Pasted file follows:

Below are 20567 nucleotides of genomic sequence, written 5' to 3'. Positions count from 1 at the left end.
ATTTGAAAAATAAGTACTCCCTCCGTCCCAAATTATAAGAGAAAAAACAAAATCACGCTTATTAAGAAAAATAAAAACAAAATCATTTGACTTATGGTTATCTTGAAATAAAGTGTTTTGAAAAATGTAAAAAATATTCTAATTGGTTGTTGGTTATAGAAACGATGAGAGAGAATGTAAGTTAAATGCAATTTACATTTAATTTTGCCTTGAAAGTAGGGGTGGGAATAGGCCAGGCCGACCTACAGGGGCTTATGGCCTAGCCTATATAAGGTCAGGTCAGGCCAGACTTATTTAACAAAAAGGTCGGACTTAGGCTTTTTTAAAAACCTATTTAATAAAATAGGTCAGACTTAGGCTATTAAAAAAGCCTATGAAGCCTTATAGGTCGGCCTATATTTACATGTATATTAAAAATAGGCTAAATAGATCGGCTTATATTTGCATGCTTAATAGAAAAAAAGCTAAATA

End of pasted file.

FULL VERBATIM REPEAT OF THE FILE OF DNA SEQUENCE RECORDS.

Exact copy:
Below are 20567 nucleotides of genomic sequence, written 5' to 3'. Positions count from 1 at the left end.
ATTTGAAAAATAAGTACTCCCTCCGTCCCAAATTATAAGAGAAAAAACAAAATCACGCTTATTAAGAAAAATAAAAACAAAATCATTTGACTTATGGTTATCTTGAAATAAAGTGTTTTGAAAAATGTAAAAAATATTCTAATTGGTTGTTGGTTATAGAAACGATGAGAGAGAATGTAAGTTAAATGCAATTTACATTTAATTTTGCCTTGAAAGTAGGGGTGGGAATAGGCCAGGCCGACCTACAGGGGCTTATGGCCTAGCCTATATAAGGTCAGGTCAGGCCAGACTTATTTAACAAAAAGGTCGGACTTAGGCTTTTTTAAAAACCTATTTAATAAAATAGGTCAGACTTAGGCTATTAAAAAAGCCTATGAAGCCTTATAGGTCGGCCTATATTTACATGTATATTAAAAATAGGCTAAATAGATCGGCTTATATTTGCATGCTTAATAGAAAAAAAGCTAAATA